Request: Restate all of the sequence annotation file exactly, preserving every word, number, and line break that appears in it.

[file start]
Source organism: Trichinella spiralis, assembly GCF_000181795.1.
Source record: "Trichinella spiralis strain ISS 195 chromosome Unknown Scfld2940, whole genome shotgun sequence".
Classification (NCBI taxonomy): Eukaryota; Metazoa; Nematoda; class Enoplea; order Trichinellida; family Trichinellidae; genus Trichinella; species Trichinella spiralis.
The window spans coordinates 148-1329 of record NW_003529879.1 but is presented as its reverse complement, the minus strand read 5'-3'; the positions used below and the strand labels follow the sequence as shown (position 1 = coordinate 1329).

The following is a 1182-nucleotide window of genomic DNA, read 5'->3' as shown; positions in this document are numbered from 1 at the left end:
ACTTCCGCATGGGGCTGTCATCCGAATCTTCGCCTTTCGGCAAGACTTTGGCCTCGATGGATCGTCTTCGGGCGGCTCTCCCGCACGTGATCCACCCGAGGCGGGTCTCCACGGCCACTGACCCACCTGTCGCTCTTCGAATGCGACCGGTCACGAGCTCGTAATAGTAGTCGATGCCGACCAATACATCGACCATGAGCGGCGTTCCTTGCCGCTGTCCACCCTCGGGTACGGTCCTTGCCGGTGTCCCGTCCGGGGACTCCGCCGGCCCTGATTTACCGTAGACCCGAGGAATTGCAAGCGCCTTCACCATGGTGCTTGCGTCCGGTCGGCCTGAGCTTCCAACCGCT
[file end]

Source organism: Trichinella spiralis, assembly GCF_000181795.1.
Source record: "Trichinella spiralis strain ISS 195 chromosome Unknown Scfld2940, whole genome shotgun sequence".
Classification (NCBI taxonomy): Eukaryota; Metazoa; Nematoda; class Enoplea; order Trichinellida; family Trichinellidae; genus Trichinella; species Trichinella spiralis.
The window spans coordinates 148-1329 of record NW_003529879.1 but is presented as its reverse complement, the minus strand read 5'-3'; the positions used below and the strand labels follow the sequence as shown (position 1 = coordinate 1329).

The following is a 1182-nucleotide window of genomic DNA, read 5'->3' as shown; positions in this document are numbered from 1 at the left end:
ACTTCCGCATGGGGCTGTCATCCGAATCTTCGCCTTTCGGCAAGACTTTGGCCTCGATGGATCGTCTTCGGGCGGCTCTCCCGCACGTGATCCACCCGAGGCGGGTCTCCACGGCCACTGACCCACCTGTCGCTCTTCGAATGCGACCGGTCACGAGCTCGTAATAGTAGTCGATGCCGACCAATACATCGACCATGAGCGGCGTTCCTTGCCGCTGTCCACCCTCGGGTACGGTCCTTGCCGGTGTCCCGTCCGGGGACTCCGCCGGCCCTGATTTACCGTAGACCCGAGGAATTGCAAGCGCCTTCACCATGGTGCTTGCGTCCGGTCGGCCTGAGCTTCCAACCGCT